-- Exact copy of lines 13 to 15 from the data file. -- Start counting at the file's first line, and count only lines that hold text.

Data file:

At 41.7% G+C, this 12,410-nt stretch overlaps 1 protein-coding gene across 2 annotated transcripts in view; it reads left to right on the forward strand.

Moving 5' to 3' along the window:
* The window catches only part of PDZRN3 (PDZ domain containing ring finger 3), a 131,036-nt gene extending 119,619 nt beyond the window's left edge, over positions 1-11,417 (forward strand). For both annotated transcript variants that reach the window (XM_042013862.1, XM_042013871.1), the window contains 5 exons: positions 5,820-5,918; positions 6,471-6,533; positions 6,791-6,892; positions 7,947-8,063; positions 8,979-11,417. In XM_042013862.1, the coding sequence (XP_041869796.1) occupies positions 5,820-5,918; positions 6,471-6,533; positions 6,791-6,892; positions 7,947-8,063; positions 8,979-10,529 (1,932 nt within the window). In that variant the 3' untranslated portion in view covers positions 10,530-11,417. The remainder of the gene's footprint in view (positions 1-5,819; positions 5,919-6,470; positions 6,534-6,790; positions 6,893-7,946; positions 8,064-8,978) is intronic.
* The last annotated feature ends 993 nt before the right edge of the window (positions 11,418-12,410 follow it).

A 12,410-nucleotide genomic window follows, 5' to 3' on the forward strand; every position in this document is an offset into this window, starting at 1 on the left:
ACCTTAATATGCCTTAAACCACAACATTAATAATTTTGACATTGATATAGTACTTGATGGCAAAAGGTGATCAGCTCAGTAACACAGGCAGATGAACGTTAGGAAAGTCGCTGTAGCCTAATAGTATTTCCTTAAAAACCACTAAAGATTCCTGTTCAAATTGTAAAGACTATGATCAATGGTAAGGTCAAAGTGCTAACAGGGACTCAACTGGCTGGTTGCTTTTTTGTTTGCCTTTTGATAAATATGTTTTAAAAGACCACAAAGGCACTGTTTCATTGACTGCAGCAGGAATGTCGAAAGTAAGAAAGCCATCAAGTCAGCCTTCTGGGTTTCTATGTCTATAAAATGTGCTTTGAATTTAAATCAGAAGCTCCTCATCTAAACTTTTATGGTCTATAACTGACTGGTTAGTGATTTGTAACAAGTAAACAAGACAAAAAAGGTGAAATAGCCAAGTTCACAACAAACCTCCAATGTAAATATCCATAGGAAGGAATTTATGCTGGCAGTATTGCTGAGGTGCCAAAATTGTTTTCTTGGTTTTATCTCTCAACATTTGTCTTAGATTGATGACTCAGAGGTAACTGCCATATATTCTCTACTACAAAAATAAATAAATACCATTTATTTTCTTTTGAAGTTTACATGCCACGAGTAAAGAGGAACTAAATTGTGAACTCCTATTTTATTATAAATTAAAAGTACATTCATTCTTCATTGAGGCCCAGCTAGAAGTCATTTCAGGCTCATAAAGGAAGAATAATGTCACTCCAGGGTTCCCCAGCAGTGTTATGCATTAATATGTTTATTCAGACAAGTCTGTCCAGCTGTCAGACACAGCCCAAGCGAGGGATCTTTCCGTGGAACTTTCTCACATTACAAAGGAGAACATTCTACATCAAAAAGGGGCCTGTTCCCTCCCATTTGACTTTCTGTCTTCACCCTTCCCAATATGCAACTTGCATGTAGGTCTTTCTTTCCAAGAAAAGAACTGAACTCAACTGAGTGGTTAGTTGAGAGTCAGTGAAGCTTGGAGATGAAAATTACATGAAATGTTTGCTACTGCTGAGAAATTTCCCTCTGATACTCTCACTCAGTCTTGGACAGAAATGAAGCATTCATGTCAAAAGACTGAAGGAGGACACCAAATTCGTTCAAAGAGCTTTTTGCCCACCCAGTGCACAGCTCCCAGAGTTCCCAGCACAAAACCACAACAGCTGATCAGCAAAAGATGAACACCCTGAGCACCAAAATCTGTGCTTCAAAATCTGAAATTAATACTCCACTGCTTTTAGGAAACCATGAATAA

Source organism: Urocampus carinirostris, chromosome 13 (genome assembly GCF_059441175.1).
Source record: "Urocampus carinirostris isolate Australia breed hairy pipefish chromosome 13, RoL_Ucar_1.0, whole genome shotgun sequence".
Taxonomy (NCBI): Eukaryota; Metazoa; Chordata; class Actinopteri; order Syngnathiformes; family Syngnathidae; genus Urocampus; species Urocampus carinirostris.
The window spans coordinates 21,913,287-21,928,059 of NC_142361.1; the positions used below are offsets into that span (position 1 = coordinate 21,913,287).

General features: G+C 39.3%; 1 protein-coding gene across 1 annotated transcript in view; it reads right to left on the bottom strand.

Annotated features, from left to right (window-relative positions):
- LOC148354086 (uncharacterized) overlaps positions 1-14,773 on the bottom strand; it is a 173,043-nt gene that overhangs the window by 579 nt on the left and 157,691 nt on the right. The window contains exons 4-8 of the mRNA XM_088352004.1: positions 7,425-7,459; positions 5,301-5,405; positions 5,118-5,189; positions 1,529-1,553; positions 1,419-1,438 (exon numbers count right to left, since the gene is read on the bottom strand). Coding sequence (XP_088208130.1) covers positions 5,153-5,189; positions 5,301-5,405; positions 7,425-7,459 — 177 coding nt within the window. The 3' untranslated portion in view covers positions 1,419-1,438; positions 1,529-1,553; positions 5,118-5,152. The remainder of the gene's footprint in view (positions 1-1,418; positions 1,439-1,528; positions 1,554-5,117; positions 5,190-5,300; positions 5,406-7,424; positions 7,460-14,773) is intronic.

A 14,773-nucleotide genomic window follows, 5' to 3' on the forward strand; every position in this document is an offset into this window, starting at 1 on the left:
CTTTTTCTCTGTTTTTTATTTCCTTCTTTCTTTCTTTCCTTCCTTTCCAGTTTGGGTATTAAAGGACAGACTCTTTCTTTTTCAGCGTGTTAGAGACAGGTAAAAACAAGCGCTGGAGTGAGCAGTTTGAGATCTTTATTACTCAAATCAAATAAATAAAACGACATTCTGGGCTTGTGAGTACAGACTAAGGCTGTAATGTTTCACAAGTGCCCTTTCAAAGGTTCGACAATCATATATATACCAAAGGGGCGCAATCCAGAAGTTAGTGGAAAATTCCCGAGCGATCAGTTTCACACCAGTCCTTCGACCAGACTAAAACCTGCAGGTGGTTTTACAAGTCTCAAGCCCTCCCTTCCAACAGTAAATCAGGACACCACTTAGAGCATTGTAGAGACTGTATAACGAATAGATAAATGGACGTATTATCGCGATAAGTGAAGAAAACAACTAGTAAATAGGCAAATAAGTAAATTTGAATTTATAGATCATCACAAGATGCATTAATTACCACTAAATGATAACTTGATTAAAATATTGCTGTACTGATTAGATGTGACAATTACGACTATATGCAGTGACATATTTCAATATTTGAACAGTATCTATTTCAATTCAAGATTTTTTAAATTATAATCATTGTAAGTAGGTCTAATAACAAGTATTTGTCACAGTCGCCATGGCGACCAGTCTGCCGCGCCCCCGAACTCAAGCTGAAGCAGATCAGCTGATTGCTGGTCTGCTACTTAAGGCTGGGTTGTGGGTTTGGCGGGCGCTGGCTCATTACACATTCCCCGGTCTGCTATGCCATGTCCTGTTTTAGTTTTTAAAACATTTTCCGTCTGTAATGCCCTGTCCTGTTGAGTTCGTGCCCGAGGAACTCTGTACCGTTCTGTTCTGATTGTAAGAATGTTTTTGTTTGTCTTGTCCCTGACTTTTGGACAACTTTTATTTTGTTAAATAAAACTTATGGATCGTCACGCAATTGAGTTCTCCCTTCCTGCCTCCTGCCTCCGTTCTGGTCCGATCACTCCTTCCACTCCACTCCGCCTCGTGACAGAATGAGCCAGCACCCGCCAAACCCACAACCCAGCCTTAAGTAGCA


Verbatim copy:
- LOC148354086 (uncharacterized) overlaps positions 1-14,773 on the bottom strand; it is a 173,043-nt gene that overhangs the window by 579 nt on the left and 157,691 nt on the right. The window contains exons 4-8 of the mRNA XM_088352004.1: positions 7,425-7,459; positions 5,301-5,405; positions 5,118-5,189; positions 1,529-1,553; positions 1,419-1,438 (exon numbers count right to left, since the gene is read on the bottom strand). Coding sequence (XP_088208130.1) covers positions 5,153-5,189; positions 5,301-5,405; positions 7,425-7,459 — 177 coding nt within the window. The 3' untranslated portion in view covers positions 1,419-1,438; positions 1,529-1,553; positions 5,118-5,152. The remainder of the gene's footprint in view (positions 1-1,418; positions 1,439-1,528; positions 1,554-5,117; positions 5,190-5,300; positions 5,406-7,424; positions 7,460-14,773) is intronic.

A 14,773-nucleotide genomic window follows, 5' to 3' on the forward strand; every position in this document is an offset into this window, starting at 1 on the left:
CTTTTTCTCTGTTTTTTATTTCCTTCTTTCTTTCTTTCCTTCCTTTCCAGTTTGGGTATTAAAGGACAGACTCTTTCTTTTTCAGCGTGTTAGAGACAGGTAAAAACAAGCGCTGGAGTGAGCAGTTTGAGATCTTTATTACTCAAATCAAATAAATAAAACGACATTCTGGGCTTGTGAGTACAGACTAAGGCTGTAATGTTTCACAAGTGCCCTTTCAAAGGTTCGACAATCATATATATACCAAAGGGGCGCAATCCAGAAGTTAGTGGAAAATTCCCGAGCGATCAGTTTCACACCAGTCCTTCGACCAGACTAAAACCTGCAGGTGGTTTTACAAGTCTCAAGCCCTCCCTTCCAACAGTAAATCAGGACACCACTTAGAGCATTGTAGAGACTGTATAACGAATAGATAAATGGACGTATTATCGCGATAAGTGAAGAAAACAACTAGTAAATAGGCAAATAAGTAAATTTGAATTTATAGATCATCACAAGATGCATTAATTACCACTAAATGATAACTTGATTAAAATATTGCTGTACTGATTAGATGTGACAATTACGACTATATGCAGTGACATATTTCAATATTTGAACAGTATCTATTTCAATTCAAGATTTTTTAAATTATAATCATTGTAAGTAGGTCTAATAACAAGTATTTGTCACAGTCGCCATGGCGACCAGTCTGCCGCGCCCCCGAACTCAAGCTGAAGCAGATCAGCTGATTGCTGGTCTGCTACTTAAGGCTGGGTTGTGGGTTTGGCGGGCGCTGGCTCATTACACATTCCCCGGTCTGCTATGCCATGTCCTGTTTTAGTTTTTAAAACATTTTCCGTCTGTAATGCCCTGTCCTGTTGAGTTCGTGCCCGAGGAACTCTGTACCGTTCTGTTCTGATTGTAAGAATGTTTTTGTTTGTCTTGTCCCTGACTTTTGGACAACTTTTATTTTGTTAAATAAAACTTATGGATCGTCACGCAATTGAGTTCTCCCTTCCTGCCTCCTGCCTCCGTTCTGGTCCGATCACTCCTTCCACTCCACTCCGCCTCGTGACAGAATGAGCCAGCACCCGCCAAACCCACAACCCAGCCTTAAGTAGCA